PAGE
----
Sometimes we include a list of "additional information" links at the end of our articles. Generally, they've been styled on the fly, but we thought it was high time to spend a bit of attention on this detail. The resulting CSS-styled ordered list looks nice, includes a block hover effect, a "visited" status indicator and is XHTML/CSS valid. We thought people might like to use it on their website, so included a tutorial and ZIP file.

Adding Pizazz to an Ordered List

A lot of online articles include, at the end of the article, a list of "additional resources" - or links - for further reading and research. Several Randsco articles have such a list, but styling them is generally an afterthought, because most of the energy goes into the article itself.

Ideally, additional information links would be contained in an ordered list. It's semantically correct and allows visitors to reference a particular link by number. Unfortunately, we don't always follow our own advice and some of these links are held in simple paragraphs which may, or may not, be numbered.

We thought it was about time that we come up with a proper "additional information" list. By melding together some existing design ideas and adding our own CSS touches, we have constructed an ordered list that not only looks nice, but also includes a number of other features: a hip CSS roll-over effect; compatibility with fixed-width or liquid layouts; toggle-able ":visited" link status images; pure CSS (no JavaScript, AJAX or jQuery); and it's cross-browser friendly.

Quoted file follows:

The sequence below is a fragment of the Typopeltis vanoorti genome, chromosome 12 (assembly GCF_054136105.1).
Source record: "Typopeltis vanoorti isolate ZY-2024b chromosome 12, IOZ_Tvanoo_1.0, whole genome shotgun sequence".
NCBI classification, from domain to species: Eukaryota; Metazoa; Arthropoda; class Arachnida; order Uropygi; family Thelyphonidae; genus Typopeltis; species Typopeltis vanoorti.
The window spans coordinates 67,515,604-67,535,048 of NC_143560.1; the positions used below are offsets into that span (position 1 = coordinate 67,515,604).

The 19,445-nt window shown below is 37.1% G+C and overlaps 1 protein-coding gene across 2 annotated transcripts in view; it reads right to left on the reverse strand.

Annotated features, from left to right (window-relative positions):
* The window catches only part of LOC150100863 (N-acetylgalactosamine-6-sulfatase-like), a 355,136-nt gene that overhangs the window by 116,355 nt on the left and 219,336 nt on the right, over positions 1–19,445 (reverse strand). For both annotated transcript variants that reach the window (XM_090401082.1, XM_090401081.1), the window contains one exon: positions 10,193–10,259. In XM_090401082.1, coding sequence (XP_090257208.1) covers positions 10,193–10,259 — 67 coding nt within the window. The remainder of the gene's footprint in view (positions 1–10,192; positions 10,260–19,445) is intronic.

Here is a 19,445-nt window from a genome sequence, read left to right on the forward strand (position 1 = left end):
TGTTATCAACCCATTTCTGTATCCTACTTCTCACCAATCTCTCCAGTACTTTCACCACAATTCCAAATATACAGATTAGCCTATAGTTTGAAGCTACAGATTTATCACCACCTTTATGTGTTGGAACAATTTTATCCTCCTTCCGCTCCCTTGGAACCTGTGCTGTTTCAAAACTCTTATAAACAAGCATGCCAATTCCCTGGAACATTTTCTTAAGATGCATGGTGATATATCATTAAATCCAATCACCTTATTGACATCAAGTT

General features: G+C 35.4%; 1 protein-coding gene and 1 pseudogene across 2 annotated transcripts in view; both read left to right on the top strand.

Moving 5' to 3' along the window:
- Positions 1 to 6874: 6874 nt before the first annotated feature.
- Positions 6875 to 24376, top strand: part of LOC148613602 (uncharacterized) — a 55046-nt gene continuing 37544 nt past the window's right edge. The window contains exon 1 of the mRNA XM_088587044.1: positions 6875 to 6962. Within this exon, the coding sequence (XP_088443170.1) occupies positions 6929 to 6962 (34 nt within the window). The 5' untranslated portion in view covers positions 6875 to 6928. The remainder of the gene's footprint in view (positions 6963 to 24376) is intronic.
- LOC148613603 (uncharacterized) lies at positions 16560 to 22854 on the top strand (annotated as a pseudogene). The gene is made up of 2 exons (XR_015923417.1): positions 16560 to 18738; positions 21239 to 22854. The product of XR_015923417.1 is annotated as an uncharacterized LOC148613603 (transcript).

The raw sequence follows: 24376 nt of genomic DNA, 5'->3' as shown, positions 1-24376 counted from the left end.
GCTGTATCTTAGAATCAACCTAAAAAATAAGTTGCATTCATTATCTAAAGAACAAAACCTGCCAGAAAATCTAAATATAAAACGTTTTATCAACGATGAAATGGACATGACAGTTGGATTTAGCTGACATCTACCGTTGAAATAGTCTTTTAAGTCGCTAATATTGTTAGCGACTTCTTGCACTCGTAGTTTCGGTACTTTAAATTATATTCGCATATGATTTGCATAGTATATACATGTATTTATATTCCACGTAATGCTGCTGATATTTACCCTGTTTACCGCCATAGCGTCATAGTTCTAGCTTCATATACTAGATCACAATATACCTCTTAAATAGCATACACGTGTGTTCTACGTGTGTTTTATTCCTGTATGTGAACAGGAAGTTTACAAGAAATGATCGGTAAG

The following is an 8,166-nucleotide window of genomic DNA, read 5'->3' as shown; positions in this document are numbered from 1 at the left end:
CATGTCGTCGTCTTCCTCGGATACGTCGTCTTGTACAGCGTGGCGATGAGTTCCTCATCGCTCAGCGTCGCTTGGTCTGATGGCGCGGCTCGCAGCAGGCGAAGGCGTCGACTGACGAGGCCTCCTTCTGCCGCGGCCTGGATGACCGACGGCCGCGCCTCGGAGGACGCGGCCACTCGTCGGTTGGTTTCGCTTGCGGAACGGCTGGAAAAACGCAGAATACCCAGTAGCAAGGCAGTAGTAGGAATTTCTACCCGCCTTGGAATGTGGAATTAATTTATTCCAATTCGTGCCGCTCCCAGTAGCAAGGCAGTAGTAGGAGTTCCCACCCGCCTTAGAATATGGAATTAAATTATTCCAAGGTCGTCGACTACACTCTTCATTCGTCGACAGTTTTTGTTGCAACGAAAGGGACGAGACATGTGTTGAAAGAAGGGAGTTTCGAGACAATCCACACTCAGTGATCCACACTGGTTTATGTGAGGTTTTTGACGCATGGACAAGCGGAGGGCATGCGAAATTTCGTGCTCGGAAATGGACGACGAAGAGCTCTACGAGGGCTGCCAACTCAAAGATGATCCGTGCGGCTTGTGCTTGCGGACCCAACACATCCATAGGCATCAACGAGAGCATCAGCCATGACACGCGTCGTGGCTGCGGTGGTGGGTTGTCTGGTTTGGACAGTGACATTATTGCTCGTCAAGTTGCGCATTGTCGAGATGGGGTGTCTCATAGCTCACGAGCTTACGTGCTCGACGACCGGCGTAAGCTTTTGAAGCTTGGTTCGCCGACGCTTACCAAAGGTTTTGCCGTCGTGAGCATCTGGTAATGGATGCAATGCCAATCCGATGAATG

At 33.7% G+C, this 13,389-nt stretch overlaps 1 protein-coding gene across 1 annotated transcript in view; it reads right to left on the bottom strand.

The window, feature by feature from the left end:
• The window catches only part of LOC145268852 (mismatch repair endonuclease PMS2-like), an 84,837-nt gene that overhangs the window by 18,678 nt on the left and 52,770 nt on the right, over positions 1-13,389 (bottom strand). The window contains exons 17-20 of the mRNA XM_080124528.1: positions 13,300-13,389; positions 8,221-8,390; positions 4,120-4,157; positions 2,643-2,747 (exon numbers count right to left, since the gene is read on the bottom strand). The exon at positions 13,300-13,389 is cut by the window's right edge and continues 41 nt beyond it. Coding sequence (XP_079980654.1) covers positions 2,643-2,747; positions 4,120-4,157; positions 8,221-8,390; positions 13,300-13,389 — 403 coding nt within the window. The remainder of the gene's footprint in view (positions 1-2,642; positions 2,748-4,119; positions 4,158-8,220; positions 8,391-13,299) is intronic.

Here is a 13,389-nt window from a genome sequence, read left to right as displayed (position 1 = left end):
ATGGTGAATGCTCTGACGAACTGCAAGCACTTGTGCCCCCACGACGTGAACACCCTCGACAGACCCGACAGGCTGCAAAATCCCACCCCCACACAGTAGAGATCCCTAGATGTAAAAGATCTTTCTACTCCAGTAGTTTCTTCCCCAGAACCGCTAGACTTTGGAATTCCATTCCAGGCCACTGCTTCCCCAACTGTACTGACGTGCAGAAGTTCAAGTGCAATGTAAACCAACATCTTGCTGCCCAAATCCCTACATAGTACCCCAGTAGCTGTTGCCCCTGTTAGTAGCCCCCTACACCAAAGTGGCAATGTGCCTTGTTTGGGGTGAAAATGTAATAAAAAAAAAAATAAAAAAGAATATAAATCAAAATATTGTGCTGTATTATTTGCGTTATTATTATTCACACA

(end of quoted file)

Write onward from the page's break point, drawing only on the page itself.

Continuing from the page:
Have a look at the demo page and read on to get the ZIP file, learn about the design, look at the code and see the live example.

Styling an Ordered List

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Updated: 25-May-2009
Web View Count: 53496 viewsLast Web Update: 25-May-2009
Filed in:CSS
Web Dev·The Web

Playing with Opacity

May 29th, 2008  · stk

Opacity is a CSS3 directive, but there's no reason not to start using it today. Apply it against the major browsers, validate it against the W3C CSS validator and I'll even show you a great "Before & After CSS Opacity Technique" for displaying your before-after photos

opacity overlay

hover to read

Using the CSS3 "Opacity" Directive: Future-Proof, Valid CSS and No CSS Hacks

opacity sidebar

The "Opacity" CSS directive is part of the CSS "level 3" Color Module, which is a "Candidate Recommendation". In a nutshell, this means that opacity isn't "ready for prime time".